Quelle: www.businesspost.ie – Interview mit Nassim Nicholas Taleb; He is a New York-based Lebanese-American essayist, scholar, statistician and risk analyst who focuses on the problems of randomness, uncertainty, and probability in financial markets and elsewhere.
The world has been through a huge crisis caused by too much debt – from which we have learned absolutely nothing
The problem is, modern economists don’t know enough about risk to understand how to discuss it. And debt is plagued by the mis-analysis of the concept of efficiency. Economists don’t know enough about probability to say what is efficient.
I have a book called Silent Risk in which I bust all these analytical tools by adding another dimension called tail risk. If something is exposed to tail risk, then your analysis of efficiency is vastly less robust than if it’s not plagued with tail risk.
Economists always tell you that public debt goes into spending. But it doesn’t go into efficient spending. Again, they don’t realise debt makes systems fragile.
Thus, what happens is you have a crisis and the debt shrinks organically, with the bankruptcy of the idiot who borrowed and the harm of the idiot who lent. And what you end up with is a smart borrower who probably borrowed enough to not be fragile below the point of threshold, and the lenders who were more astute about the loans they made. That’s normally how it should happen.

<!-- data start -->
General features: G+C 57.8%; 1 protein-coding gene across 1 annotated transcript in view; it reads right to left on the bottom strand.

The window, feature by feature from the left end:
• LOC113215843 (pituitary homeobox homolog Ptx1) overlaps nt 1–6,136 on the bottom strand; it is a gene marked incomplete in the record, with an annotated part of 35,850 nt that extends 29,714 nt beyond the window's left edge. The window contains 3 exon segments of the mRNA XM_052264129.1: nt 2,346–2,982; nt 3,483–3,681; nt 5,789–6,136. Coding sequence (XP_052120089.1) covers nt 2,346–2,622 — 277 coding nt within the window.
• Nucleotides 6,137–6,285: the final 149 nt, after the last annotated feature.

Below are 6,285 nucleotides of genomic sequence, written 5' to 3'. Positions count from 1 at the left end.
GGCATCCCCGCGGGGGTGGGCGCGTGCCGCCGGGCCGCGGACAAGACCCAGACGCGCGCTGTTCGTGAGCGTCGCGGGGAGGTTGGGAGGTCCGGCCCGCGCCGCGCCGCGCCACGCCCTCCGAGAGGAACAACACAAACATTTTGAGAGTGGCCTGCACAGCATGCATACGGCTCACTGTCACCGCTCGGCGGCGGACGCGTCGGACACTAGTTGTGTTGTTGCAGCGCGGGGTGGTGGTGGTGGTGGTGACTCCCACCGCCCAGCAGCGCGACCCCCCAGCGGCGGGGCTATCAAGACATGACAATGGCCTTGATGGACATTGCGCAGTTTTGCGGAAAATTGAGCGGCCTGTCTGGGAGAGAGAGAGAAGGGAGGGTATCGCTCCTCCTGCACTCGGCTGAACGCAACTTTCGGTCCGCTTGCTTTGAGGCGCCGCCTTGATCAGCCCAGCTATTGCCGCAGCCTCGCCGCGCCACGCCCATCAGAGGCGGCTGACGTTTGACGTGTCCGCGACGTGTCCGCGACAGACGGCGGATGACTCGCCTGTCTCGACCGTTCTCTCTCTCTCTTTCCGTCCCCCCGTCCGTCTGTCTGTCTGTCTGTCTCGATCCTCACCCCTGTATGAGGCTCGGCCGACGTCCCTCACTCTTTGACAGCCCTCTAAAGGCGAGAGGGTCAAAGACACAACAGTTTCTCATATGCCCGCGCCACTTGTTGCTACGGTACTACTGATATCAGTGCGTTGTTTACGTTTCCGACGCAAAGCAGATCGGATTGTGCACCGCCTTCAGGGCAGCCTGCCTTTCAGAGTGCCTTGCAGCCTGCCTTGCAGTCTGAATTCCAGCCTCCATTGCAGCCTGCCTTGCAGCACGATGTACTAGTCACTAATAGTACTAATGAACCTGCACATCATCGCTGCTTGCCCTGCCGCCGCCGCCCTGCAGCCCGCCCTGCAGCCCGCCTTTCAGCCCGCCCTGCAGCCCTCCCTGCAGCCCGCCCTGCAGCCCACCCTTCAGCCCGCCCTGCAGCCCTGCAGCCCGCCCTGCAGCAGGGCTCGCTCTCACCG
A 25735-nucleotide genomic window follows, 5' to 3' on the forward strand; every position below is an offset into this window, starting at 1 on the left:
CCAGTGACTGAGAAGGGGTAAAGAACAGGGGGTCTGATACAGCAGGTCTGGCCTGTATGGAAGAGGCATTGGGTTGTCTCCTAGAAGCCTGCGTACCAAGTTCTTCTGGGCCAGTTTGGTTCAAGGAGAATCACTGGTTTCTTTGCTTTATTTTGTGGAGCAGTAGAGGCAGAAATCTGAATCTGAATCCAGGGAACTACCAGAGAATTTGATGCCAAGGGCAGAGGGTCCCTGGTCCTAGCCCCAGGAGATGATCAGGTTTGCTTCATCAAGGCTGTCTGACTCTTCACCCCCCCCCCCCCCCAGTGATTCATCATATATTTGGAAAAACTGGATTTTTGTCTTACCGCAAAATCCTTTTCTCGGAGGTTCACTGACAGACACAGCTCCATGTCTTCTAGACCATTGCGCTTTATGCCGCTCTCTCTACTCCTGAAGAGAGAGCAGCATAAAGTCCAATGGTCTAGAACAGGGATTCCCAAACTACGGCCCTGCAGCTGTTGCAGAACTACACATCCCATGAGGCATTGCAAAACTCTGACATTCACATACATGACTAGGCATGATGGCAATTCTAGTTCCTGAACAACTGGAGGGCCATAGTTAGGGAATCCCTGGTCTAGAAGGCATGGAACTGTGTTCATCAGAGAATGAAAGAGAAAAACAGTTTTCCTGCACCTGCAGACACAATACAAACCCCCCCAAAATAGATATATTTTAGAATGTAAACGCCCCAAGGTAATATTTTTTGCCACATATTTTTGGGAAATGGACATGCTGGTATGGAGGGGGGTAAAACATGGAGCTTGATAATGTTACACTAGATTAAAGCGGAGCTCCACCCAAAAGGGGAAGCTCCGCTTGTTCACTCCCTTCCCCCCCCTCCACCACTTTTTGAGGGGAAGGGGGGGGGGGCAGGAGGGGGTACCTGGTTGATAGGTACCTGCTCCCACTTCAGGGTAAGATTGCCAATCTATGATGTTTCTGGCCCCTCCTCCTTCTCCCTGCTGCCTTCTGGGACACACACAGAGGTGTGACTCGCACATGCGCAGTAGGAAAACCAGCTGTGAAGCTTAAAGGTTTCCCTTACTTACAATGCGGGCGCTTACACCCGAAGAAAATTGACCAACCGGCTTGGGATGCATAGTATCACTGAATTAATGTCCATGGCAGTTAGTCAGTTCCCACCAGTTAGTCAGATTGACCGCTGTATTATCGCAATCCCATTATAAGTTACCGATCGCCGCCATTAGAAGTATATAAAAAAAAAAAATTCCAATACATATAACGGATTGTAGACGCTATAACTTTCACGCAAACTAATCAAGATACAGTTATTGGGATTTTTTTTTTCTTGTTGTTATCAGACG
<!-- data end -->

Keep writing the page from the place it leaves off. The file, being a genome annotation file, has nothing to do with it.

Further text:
But in this instance, the government came in indiscriminately to bail out everyone. So let’s zoom out seven years later – is it seven years already? – and look at what’s happened.
Well, what has happened is nothing, nothing, nothing, nothing new. We did not learn. We have had some kind of pseudo-recovery, mostly fuelled by an increase of debt. So the pool of debt has increased, and at low interest rates from the Fed, which don’t seem to be effective.
Now you have to realise that debt is only to be judged when you pay it back. Life should not be a Ponzi scheme which collapses when you have to pay it back. Is there an element of Ponzi in debt? Well, there’s some element that’s not Ponzi in debt – that’s small – and there’s a Ponzi element. So we didn’t learn much from the crisis. If we look at the narrative in 2009, it was healthier then.
But the efforts of governments in making things cosmetically look good now have been bad.What we didn’t learn from the crisis is that debt and leverage is bad, and we didn’t learn that economists are full of baloney. I have busted them mathematically. Between 2009 and now, I’ve published 45 technical papers, and I have ten more under review by journals. I have found arguments of theirs that are not valid empirically, but no one seems to care.
Leider ist der Finanzsektor nicht der einzige, wo man blind auf das bisherige System vertraut und exponentielle Entwicklungen nicht zu verstehen scheint, oder das Risiko bzw. den Schaden einfach zu sozialisieren versucht.
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